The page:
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The overemphasis on peer pressure also discounts the real reasons people use drugs. "It's not fun," Reagan insisted, which surely ranks as one of the biggest lies ever told by a first lady. Of course drugs are fun; that is why people like them so much. Anyone who denies this obvious fact instantly loses any credibility on the subject among kids who have any experience with it, whether direct or indirect.

Likewise anyone who insists that all drug use is potentially deadly and refuses to distinguish between casual use and addiction. "You cannot separate so-called polite drug use at a chic party from drug use in a back alley," Reagan wrote in a 1986 Washington Post op-ed piece. "They are morally equal. You cannot separate drug use that 'doesn't hurt anybody' from drug use that kills. They are ethically identical—the only difference is time and luck." She thus denied the reality that the vast majority of illegal drug users, like the vast majority of drinkers, neither become addicted nor cause serious harm to themselves or anyone else.

Reagan, who reprimanded TV and film producers for depicting drug use as anything other than a life-endangering mistake, demanded that everyone—not just schoolchildren—parrot her all-or-nothing, black-and-white approach to drugs. "We must create an atmosphere of intolerance for drug use in this country," she wrote in the Post. "Each of us has an obligation to take an individual stand against drugs. Each of us has a responsibility to be intolerant of drug use anywhere, anytime, by anybody."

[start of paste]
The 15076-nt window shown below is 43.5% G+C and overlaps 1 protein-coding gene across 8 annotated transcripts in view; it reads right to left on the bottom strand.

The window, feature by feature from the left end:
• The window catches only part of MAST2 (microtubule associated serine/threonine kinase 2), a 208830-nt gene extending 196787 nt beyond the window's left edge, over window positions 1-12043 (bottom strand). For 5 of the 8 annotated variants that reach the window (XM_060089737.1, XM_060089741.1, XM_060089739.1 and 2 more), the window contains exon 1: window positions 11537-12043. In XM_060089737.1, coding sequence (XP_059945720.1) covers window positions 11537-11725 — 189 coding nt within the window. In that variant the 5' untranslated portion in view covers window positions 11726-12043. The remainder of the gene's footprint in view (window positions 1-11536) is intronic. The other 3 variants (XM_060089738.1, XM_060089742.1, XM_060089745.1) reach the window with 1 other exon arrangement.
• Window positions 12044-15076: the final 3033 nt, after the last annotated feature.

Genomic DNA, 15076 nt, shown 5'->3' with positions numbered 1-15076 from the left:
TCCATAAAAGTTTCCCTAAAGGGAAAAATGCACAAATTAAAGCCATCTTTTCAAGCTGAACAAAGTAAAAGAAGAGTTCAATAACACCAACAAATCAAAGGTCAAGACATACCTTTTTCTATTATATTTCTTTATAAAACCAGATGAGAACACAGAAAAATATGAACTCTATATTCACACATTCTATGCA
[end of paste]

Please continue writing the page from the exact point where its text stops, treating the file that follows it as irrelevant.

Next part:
Two months later, the first lady appeared on television with her husband, who declared "another war for our freedom," a campaign that would include widespread drug testing, stepped-up interdiction efforts, a dramatic increase in drug arrests, and mandatory minimum sentences—all at a time when illegal drug use was declining. "There's no moral middle ground," Nancy Reagan declared when it was her turn to speak. "Indifference is not an option. We want you to help us create an outspoken intolerance for drug use. For the sake of our children, I implore each of you to be unyielding and inflexible in your opposition to drugs."